[Haskell-cafe] Re: Where do I put the seq?
bugfact at gmail.com
Fri Aug 21 04:37:55 EDT 2009
On Fri, Aug 21, 2009 at 5:03 AM, David Menendez <dave at zednenem.com> wrote:
> On Thu, Aug 20, 2009 at 6:57 PM, Peter Verswyvelen<bugfact at gmail.com>
> > On Thu, Aug 20, 2009 at 11:23 PM, David Menendez <dave at zednenem.com>
> >> The important things to note are (1) getChar# depends on the token
> >> returned by putChar#, thus guaranteeing that putChar# gets executed
> >> first, and (2) putChar# and getChar# are impure and cannot normally be
> >> defined in Haskell.
> > Ok, that I understand. But if getChar# and putChar# would be pure
> > that just generate some output string / consume some input string, then
> > realworld token passing would not work when used with interact, since
> > neither the output or input string really depends on the dummy token,
> > using a seq again (or strictness annotation, which was explained to be
> > syntactic sugar for seq)?
> I'm not sure I understand your question, but I think it's possible to
> use interact in the way you want. For example, this code behaves
> correctly for me:
> foo i =
> let i1 = lines i
> in "Enter your name: " ++
> (case i1 of
>  -> error "EOF"
> name:i2 -> "Welcome " ++ name ++ "\n")
> Prelude> interact foo
> Enter your name: Bob
> Welcome Bob
Yes but this also enforce strictness, since you're pattern matching against
the input, forcing it to be evaluated. If for example the empty string would
be valid input, this wouldn't work, and seq would be needed again no?
> Note the dependencies here. When you call interact foo, the prompt can
> be immediately output without reading any of the input. However,
> "Welcome" cannot be printed until one line of the input has been read
> (or EOF reached) because it's inside the pattern match on i1.
> > But how would we then make a pure monad that can
> > be used as in my example together with interact? I see no reason why to
> > everything in IO when it just comes to converting a stream of inputs to a
> > stream of outputs? So interact really is useless, unless you just fmap
> > something over the input or when the output is independent from the
> Not necessarily. Your situation reminds me of Haskell's I/O system
> before the IO monad was introduced. (See section 7 of "A History of
> Haskell: Being Lazy With Class" for details.
> In it, they describe how older versions of Haskell could be defined in
> terms of lazy request and response streams, how you can use
> continuation-passing to build the streams in a more localized way, and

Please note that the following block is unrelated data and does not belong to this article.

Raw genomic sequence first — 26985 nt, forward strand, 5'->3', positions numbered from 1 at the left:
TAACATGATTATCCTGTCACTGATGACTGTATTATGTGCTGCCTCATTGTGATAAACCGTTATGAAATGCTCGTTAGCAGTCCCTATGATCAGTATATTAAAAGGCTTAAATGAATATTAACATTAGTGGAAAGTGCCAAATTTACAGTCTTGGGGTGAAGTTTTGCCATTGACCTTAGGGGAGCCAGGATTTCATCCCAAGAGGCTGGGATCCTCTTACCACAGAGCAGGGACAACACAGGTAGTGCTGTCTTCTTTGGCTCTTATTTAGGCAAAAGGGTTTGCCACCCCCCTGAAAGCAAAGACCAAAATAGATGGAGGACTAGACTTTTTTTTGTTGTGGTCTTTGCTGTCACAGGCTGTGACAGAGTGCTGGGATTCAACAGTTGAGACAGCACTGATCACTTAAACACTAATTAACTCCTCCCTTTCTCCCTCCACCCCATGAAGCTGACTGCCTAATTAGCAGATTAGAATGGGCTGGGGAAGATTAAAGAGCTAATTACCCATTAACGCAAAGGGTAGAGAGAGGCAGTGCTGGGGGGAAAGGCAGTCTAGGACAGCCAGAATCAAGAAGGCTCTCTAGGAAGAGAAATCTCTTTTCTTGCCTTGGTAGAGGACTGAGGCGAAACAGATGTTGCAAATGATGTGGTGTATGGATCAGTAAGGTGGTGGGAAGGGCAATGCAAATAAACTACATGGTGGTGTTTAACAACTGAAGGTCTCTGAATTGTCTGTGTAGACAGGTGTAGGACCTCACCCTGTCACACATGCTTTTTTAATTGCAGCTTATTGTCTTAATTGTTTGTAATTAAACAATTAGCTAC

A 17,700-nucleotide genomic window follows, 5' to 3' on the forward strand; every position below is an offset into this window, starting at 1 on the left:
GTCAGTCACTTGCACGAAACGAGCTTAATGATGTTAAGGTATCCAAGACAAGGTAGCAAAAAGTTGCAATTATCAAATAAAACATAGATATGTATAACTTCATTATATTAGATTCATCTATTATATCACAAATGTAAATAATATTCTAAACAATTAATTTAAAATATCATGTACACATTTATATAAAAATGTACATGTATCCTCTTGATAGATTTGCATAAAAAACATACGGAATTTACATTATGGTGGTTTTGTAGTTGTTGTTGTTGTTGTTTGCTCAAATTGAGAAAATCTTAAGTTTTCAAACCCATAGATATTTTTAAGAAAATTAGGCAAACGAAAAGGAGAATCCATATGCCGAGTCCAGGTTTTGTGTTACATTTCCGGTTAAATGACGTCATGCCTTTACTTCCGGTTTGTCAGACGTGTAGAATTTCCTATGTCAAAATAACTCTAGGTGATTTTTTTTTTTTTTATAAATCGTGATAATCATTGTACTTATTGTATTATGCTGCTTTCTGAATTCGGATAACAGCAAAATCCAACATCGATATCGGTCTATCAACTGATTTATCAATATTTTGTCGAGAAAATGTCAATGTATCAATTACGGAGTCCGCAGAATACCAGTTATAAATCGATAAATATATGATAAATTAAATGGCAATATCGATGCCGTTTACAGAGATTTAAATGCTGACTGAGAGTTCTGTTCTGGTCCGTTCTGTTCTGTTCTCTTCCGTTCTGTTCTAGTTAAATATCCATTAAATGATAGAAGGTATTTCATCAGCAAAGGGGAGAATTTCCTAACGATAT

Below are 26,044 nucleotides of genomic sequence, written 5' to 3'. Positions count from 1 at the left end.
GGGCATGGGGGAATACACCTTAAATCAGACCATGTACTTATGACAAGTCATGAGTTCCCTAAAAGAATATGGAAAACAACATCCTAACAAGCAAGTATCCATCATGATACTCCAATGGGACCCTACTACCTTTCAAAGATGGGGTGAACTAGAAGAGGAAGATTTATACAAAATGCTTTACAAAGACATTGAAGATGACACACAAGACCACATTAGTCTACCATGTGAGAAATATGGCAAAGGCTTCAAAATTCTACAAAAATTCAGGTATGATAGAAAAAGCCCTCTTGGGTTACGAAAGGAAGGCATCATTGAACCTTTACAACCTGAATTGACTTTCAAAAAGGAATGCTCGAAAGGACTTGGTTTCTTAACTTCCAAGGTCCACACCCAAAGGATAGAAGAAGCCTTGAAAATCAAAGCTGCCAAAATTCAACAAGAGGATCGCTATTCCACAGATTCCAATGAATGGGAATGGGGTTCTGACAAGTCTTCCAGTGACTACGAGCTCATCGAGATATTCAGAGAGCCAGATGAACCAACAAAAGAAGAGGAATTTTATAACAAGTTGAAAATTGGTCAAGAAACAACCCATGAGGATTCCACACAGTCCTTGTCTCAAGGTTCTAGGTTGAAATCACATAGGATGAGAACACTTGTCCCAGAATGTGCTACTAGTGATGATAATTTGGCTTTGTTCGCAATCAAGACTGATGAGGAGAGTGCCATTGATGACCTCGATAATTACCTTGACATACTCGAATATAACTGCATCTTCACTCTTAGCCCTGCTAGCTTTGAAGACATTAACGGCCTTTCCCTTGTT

> then how you could define the IO monad in terms of that.
> This works for me:
> import Control.Monad.Cont
> type Behavior = [String] -> String
> type MyIO = Cont Behavior
> putLine :: String -> MyIO ()
> putLine s = Cont $ \k ss -> s ++ k () ss
> getLine :: MyIO String
> getLine = Cont $ \k (s:ss) -> k s ss
> run :: MyIO () -> Behavior
> run m = runCont m (\_ _ -> )
> foo = do
> putLine "Enter name: "
> name <- getLine
> putLine ("Welcome " ++ name ++ "\n")
> Prelude Control.Monad.Cont> interact (run foo . lines)
> Enter name: Dave
> Welcome Dave
> It may be instructive to manually expand "run foo".
This suffers from the same strictness problem on the input, e.g. when making
getLine less strict, as in:
import Prelude hiding (getLine)
type Behavior = [String] -> String
type MyIO = Cont Behavior
putLine :: String -> MyIO ()
putLine s = Cont $ \k ss -> s ++ k () ss
getLine :: MyIO String
-- Was: getLine = Cont $ \k *(s:ss) -> k s ss*
*getLine = Cont $ \k ss -> k (head ss) (tail ss)*
run :: MyIO () -> Behavior
run m = runCont m (\_ _ -> )
foo = do
putLine "Enter name: "
name <- getLine
putLine ("Welcome " ++ name ++ "\n")
main = interact (run foo . lines)
You get the "Welcome" before the name again.
To be honest I don't fully understand why this is a horrible hack. From a
pure point of view, the behavior is the same, weither or not the input is
made strict. When side effects are present (interactive input/output from
the user), it does matter, but aren't all space/time leaks to be considered
as some sort of "operational effects"? In a pure mathematical world, space
and time leaks would not really matter?
I do understand much more now, thanks. The best solution for making this IO
pure remains MonadPrompt I guess.
Too bad that something extremely simple like console text IO doesn't seem to
be a good start for introducing FRP, or maybe seen from another angle (using
Reactive) it might still be, dono
> Dave Menendez <dave at zednenem.com>
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